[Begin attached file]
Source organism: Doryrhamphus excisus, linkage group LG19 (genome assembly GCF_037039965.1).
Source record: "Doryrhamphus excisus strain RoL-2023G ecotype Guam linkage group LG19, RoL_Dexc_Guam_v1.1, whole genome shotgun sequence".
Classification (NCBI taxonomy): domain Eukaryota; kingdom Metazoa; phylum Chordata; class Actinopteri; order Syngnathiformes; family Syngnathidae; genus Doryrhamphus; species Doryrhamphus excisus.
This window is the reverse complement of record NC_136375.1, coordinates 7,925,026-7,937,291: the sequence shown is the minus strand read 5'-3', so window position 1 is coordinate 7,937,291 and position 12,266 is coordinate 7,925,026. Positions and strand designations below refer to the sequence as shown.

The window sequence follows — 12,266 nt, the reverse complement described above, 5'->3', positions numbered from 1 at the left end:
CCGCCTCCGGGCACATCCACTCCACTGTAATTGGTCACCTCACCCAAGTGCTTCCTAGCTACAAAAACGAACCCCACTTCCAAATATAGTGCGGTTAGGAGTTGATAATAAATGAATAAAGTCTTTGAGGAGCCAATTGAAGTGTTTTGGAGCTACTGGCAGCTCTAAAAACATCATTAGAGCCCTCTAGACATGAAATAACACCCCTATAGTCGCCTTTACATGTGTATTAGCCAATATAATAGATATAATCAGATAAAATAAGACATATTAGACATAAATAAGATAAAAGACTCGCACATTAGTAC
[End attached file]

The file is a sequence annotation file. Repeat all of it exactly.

Source organism: Doryrhamphus excisus, linkage group LG19 (genome assembly GCF_037039965.1).
Source record: "Doryrhamphus excisus strain RoL-2023G ecotype Guam linkage group LG19, RoL_Dexc_Guam_v1.1, whole genome shotgun sequence".
Classification (NCBI taxonomy): domain Eukaryota; kingdom Metazoa; phylum Chordata; class Actinopteri; order Syngnathiformes; family Syngnathidae; genus Doryrhamphus; species Doryrhamphus excisus.
This window is the reverse complement of record NC_136375.1, coordinates 7,925,026-7,937,291: the sequence shown is the minus strand read 5'-3', so window position 1 is coordinate 7,937,291 and position 12,266 is coordinate 7,925,026. Positions and strand designations below refer to the sequence as shown.

The window sequence follows — 12,266 nt, the reverse complement described above, 5'->3', positions numbered from 1 at the left end:
CCGCCTCCGGGCACATCCACTCCACTGTAATTGGTCACCTCACCCAAGTGCTTCCTAGCTACAAAAACGAACCCCACTTCCAAATATAGTGCGGTTAGGAGTTGATAATAAATGAATAAAGTCTTTGAGGAGCCAATTGAAGTGTTTTGGAGCTACTGGCAGCTCTAAAAACATCATTAGAGCCCTCTAGACATGAAATAACACCCCTATAGTCGCCTTTACATGTGTATTAGCCAATATAATAGATATAATCAGATAAAATAAGACATATTAGACATAAATAAGATAAAAGACTCGCACATTAGTAC